Startup Act 2.0 – Making The 100% QSB Stock Exemption Permanent

more+
less-

 

Good news for startups. A bill has been introduced in the Senate (S.3217) and an identical bill has already been introduced in the House, titled Startup Act 2.0 which, among other things, would make the 100% exclusion from capital gains tax for qualified small business stock held for 5 years or more (subject to a general $10M cap), permanent. The bill would also make the AMT exclusion permanent as well.

If you recall the history, President Obama has been a supporter of this tax break for startups from early on in his Presidency, and he first succeeded in making this 100% tax break a part of the tax law in September of 2010. Unfortunately, that law expired at the end of 2010, a few months after enactment. The tax break was extended for 1 more year after that, but it expired at the end of 2011. Various groups, including the Angel Capital Association, have been working to have the 100% exclusion re-enacted and made permanent.

Startup Act 2.0 would do the following:

  • Make the 100% exclusion permanent
  • Leave the $10M cap in place
  • Make the AMT exclusion permanent
  • It would only apply to stock acquired after December 31, 2012

See senate bill here:  S3217. You can also find a variety of blog posts that I have written about Section 1202 at the following links:  

  1. Startup America Suggestion of the Day: Make Permanent the 100% Tax Exclusion Under Section 1202 (Installment 7)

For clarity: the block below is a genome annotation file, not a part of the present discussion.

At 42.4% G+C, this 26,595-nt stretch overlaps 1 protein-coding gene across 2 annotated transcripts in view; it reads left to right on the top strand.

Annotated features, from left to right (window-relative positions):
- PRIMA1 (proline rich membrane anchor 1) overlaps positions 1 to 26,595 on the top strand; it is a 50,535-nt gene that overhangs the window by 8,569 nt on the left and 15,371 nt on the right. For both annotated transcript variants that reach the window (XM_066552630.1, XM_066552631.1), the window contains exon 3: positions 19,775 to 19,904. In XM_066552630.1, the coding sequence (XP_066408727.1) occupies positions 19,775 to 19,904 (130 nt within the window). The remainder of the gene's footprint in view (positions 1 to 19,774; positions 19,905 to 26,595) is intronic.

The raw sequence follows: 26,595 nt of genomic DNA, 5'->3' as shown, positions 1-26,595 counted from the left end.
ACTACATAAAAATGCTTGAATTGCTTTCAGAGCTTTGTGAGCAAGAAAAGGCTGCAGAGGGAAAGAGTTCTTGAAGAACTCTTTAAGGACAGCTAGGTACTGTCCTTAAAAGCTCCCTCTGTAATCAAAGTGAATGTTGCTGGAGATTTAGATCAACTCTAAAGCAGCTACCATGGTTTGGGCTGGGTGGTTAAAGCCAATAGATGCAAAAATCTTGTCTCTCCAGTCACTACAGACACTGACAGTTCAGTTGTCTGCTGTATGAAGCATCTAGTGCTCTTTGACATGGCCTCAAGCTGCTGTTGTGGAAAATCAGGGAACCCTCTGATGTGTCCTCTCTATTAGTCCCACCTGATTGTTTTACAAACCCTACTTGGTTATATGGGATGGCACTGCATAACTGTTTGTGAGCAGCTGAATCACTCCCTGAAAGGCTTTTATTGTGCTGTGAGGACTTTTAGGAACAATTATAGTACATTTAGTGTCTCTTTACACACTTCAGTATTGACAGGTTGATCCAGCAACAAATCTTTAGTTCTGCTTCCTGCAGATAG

2. President Obama Proposes to Expand and Make Permanent Zero Capital Gains on Small Business Investments
  3. Senate To Consider Temporary Repeal of Capital Gains Taxes On QSB Stock
  4. House Passes 100% Exclusion On Sales of Certain Qualified Small Business Stock
  5. 100% Exclusion From Tax on QSB Stock Bought Before End of Year

 

Published In: Administrative Agency Updates, Business Organization Updates, Finance & Banking Updates, Securities Updates, Tax Updates

DISCLAIMER: Because of the generality of this update, the information provided herein may not be applicable in all situations and should not be acted upon without specific legal advice based on particular situations.

© Davis Wright Tremaine LLP | Attorney Advertising

Don't miss a thing! Build a custom news brief:

Read fresh new writing on compliance, cybersecurity, Dodd-Frank, whistleblowers, social media, hiring & firing, patent reform, the NLRB, Obamacare, the SEC…

…or whatever matters the most to you. Follow authors, firms, and topics on JD Supra.

Create your news brief now - it's free and easy »